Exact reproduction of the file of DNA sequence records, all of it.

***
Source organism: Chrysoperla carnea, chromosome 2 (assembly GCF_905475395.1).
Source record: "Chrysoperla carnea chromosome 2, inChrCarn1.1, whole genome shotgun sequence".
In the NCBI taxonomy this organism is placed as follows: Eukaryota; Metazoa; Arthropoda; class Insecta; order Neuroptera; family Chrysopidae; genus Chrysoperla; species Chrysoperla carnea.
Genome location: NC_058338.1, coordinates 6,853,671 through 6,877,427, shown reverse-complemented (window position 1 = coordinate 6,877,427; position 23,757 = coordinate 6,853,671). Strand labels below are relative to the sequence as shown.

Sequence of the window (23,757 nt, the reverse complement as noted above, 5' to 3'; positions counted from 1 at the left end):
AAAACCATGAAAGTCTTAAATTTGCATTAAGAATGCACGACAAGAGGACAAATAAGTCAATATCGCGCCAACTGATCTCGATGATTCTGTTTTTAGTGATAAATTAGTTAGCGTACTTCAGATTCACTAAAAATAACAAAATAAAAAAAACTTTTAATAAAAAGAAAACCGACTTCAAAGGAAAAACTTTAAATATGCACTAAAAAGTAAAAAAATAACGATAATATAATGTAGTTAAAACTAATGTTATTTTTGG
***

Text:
Source organism: Chrysoperla carnea, chromosome 2 (assembly GCF_905475395.1).
Source record: "Chrysoperla carnea chromosome 2, inChrCarn1.1, whole genome shotgun sequence".
In the NCBI taxonomy this organism is placed as follows: Eukaryota; Metazoa; Arthropoda; class Insecta; order Neuroptera; family Chrysopidae; genus Chrysoperla; species Chrysoperla carnea.
Genome location: NC_058338.1, coordinates 6,853,671 through 6,877,427, shown reverse-complemented (window position 1 = coordinate 6,877,427; position 23,757 = coordinate 6,853,671). Strand labels below are relative to the sequence as shown.

Sequence of the window (23,757 nt, the reverse complement as noted above, 5' to 3'; positions counted from 1 at the left end):
AAAACCATGAAAGTCTTAAATTTGCATTAAGAATGCACGACAAGAGGACAAATAAGTCAATATCGCGCCAACTGATCTCGATGATTCTGTTTTTAGTGATAAATTAGTTAGCGTACTTCAGATTCACTAAAAATAACAAAATAAAAAAAACTTTTAATAAAAAGAAAACCGACTTCAAAGGAAAAACTTTAAATATGCACTAAAAAGTAAAAAAATAACGATAATATAATGTAGTTAAAACTAATGTTATTTTTGG